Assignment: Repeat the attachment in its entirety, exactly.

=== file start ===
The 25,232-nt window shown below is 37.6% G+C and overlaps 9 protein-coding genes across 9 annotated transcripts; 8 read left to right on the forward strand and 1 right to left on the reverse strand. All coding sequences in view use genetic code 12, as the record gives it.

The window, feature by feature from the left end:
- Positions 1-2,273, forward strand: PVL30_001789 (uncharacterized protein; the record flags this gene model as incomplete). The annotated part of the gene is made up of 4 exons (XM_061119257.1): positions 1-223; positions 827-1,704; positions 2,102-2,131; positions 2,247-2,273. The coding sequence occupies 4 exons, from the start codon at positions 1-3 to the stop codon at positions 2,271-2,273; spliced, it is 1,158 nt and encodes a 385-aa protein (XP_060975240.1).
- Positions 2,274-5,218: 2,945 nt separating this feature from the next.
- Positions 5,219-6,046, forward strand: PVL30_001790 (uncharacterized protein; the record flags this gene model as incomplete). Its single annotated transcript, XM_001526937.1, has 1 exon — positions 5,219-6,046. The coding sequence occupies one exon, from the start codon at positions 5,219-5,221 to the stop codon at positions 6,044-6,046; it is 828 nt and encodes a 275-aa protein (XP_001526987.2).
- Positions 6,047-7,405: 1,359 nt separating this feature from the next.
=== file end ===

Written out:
The 25,232-nt window shown below is 37.6% G+C and overlaps 9 protein-coding genes across 9 annotated transcripts; 8 read left to right on the forward strand and 1 right to left on the reverse strand. All coding sequences in view use genetic code 12, as the record gives it.

The window, feature by feature from the left end:
- Positions 1-2,273, forward strand: PVL30_001789 (uncharacterized protein; the record flags this gene model as incomplete). The annotated part of the gene is made up of 4 exons (XM_061119257.1): positions 1-223; positions 827-1,704; positions 2,102-2,131; positions 2,247-2,273. The coding sequence occupies 4 exons, from the start codon at positions 1-3 to the stop codon at positions 2,271-2,273; spliced, it is 1,158 nt and encodes a 385-aa protein (XP_060975240.1).
- Positions 2,274-5,218: 2,945 nt separating this feature from the next.
- Positions 5,219-6,046, forward strand: PVL30_001790 (uncharacterized protein; the record flags this gene model as incomplete). Its single annotated transcript, XM_001526937.1, has 1 exon — positions 5,219-6,046. The coding sequence occupies one exon, from the start codon at positions 5,219-5,221 to the stop codon at positions 6,044-6,046; it is 828 nt and encodes a 275-aa protein (XP_001526987.2).
- Positions 6,047-7,405: 1,359 nt separating this feature from the next.